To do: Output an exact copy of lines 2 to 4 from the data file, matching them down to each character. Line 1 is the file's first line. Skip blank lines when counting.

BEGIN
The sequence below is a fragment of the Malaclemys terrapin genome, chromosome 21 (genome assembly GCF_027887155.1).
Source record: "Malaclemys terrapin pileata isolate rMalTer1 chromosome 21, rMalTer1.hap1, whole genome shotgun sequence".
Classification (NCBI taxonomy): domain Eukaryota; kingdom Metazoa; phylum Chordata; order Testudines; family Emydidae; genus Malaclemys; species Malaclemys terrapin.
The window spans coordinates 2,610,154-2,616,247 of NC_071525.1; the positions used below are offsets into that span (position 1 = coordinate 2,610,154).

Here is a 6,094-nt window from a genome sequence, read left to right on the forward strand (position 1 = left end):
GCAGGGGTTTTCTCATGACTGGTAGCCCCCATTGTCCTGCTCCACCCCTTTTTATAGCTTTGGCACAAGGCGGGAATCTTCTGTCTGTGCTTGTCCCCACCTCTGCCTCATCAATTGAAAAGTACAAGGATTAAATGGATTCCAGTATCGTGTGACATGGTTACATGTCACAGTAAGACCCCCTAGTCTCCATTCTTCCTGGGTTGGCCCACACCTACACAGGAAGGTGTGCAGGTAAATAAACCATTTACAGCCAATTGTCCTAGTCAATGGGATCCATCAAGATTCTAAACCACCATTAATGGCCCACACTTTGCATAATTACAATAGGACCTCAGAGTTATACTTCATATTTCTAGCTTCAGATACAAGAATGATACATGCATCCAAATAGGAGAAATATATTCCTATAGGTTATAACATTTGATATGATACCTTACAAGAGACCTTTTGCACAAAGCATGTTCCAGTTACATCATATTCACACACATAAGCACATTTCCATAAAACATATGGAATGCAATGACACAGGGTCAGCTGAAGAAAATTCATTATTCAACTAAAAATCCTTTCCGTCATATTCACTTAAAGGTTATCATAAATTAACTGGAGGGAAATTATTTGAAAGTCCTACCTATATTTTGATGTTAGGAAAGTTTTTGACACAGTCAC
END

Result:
Source record: "Malaclemys terrapin pileata isolate rMalTer1 chromosome 21, rMalTer1.hap1, whole genome shotgun sequence".
Classification (NCBI taxonomy): domain Eukaryota; kingdom Metazoa; phylum Chordata; order Testudines; family Emydidae; genus Malaclemys; species Malaclemys terrapin.
The window spans coordinates 2,610,154-2,616,247 of NC_071525.1; the positions used below are offsets into that span (position 1 = coordinate 2,610,154).